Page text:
How diversity can help Michigan arts organizations

Gabriela Frank
Credit sphinxmusic.org

Gabriela Frank is probably not what comes to mind when you think of a contemporary classical music composer.  For starters, she considers herself a hippie.

“I was born in the 1970s in Berkeley, California, during the Vietnam protests," says Frank. "My dad was a nice Jewish boy from the Bronx who married a Peruvian woman from the coast. I’m also a woman and I have a hearing loss, so technically I’m disabled as well.”

Read more
Arts & Culture
8:47 am
Sat March 15, 2014

Children's opera performed in concentration camp coming to Detroit

The Michigan Opera Theatre Children’s Chorus will perform Brundibar this weekend at the Detroit Opera House. The children's opera was originally performed in a concentration camp during the Holocaust. 

In the 1940s, European Jews were sent to Theresienstadt in the Czech Republic. It was a transit camp where Jews were sent before being moved to other concentration camps, including Auschwitz.

The Nazis also used Theresienstadt in their propaganda efforts.

Read more
Stateside
4:56 pm
Wed February 19, 2014

A new era for Dodds Records, a Grand Rapids institution

A vinyl record.
Mike Perini Michigan Radio

Vinyl records. The sight and sound of an LP can unleash torrents of sentiment and memories for those who grew up dropping that needle onto a shiny record.

And if you've grown up only downloading your music digitally, you need to know that there’s nothing finer than wandering through the aisles of a record store – a record store like Dodds Records in Grand Rapids, which has served music lovers for some 30 years.

With a new owner who is committed to keeping the love of records alive, the future for the venerable Grand Rapids business is looking bright.

Listen to the full interview above.

Politics & Culture
4:50 pm
Tue February 18, 2014

Stateside for Tuesday, Feb. 18, 2014

There are more than 70 virtual currencies in the marketplace.

You may have heard of the biggest players: Bitcoin, Ripples, and Litecoin, which are taking out the middleman and reinventing the meaning of money. The idea is gaining momentum among college students. Today, we heard how virtual money is opening doors for young Michigan entrepreneurs.

Then, school districts around the nation and right here in Michigan are talking about ways to accommodate transgender students. The ACLU of Michigan's LGBT Project (lesbian, gay, bisexual and transgender) is already working on model policies.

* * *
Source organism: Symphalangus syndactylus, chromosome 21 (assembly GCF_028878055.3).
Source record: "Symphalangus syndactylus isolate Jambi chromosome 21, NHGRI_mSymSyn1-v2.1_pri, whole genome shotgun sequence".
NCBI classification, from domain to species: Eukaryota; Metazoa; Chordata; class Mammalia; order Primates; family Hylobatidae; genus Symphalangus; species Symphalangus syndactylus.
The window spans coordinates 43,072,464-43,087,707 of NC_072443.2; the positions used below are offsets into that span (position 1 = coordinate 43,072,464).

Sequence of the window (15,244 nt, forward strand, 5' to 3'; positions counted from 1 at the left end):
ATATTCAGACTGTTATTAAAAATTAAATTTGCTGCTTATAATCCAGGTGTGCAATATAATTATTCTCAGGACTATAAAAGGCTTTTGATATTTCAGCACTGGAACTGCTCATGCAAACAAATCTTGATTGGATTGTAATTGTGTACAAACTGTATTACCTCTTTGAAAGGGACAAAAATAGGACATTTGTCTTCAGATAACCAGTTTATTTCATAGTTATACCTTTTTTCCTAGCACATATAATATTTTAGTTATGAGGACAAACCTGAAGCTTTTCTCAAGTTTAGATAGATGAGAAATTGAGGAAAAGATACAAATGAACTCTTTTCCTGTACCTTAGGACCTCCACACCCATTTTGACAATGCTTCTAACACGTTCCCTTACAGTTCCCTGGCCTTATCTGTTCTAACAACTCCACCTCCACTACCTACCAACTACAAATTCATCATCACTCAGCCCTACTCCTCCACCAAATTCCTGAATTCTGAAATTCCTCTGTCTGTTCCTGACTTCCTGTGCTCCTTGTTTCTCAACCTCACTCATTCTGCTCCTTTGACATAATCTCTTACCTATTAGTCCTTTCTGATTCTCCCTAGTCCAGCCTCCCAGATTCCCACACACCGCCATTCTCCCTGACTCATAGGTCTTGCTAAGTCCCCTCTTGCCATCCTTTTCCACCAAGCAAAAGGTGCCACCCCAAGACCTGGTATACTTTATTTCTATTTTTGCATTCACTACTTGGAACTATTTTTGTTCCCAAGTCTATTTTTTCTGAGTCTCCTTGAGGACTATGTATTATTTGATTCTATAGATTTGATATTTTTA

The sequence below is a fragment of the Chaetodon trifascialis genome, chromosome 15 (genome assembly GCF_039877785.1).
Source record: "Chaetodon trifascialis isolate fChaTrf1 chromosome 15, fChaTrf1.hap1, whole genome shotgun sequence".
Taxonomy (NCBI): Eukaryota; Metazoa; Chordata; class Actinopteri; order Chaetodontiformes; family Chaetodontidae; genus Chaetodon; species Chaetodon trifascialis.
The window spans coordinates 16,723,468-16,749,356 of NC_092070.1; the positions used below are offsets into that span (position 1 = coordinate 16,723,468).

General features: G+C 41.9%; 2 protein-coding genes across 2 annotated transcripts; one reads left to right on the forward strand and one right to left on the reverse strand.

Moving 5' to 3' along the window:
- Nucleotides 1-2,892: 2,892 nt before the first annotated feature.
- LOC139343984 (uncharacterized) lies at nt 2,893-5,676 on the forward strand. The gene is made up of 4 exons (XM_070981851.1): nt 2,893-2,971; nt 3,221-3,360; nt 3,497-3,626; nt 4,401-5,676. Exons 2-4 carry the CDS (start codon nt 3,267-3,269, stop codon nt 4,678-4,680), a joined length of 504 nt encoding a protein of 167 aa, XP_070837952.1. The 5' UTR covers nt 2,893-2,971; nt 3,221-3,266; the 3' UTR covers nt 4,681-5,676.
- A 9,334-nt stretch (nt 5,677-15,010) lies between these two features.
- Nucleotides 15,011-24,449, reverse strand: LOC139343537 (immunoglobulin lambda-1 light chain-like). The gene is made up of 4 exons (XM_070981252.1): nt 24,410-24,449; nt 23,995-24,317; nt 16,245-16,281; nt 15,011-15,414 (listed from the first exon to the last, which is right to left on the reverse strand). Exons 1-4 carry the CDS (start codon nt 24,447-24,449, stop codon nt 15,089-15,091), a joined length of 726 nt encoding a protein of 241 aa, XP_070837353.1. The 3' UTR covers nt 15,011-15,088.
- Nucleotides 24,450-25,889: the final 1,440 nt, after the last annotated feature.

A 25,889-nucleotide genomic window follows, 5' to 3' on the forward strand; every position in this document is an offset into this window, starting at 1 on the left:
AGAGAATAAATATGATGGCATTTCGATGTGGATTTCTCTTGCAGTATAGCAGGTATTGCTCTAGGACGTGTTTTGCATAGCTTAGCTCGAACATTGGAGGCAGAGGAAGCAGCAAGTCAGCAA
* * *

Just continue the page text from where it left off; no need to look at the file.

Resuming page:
And we spoke with some talented Michigan musicians about how their EP (extended play recording) reached No. 2 on the iTunes electronic charts with virtually no promotion.

Read more
Songs from Studio East
4:43 pm
Wed January 29, 2014

The Appleseed Collective visits the studios of Michigan Radio

The Appleseed Collective stops by Michigan Radio.

The 37th Ann Arbor Folk Festival kicks off this Friday. This year’s celebrated national acts include artists like Iron and Wine, and Neko Case. But the festival also features local bands. 

One band is The Appleseed Collective, based in Ann Arbor.

As part of Michigan Radio's Songs from Studio East, Stateside’s Mercedes Mejia sat down with the group to talk about their new album "Young Love" and hear a live studio performance.

Stateside
5:05 pm
Mon January 20, 2014

The economic impact of Michigan's music scene

Hitsville, U.S.A.
user dig downtown detroit Flickr

From Motown to Madonna, techno to gospel, jazz and blues, from Eminem to Kid Rock to Aretha, and much more, the Detroit area has been, and continues to be, a music powerhouse.

In fact, at least 38 Grammy Award winners and nominees from the past five years have a Detroit connection.

A recent study from the Anderson Economic Group takes a deep dive into the business of the Detroit-area music scene.

Alex Rosaen, the principal author of the study for the Anderson Economic Group, joined us today.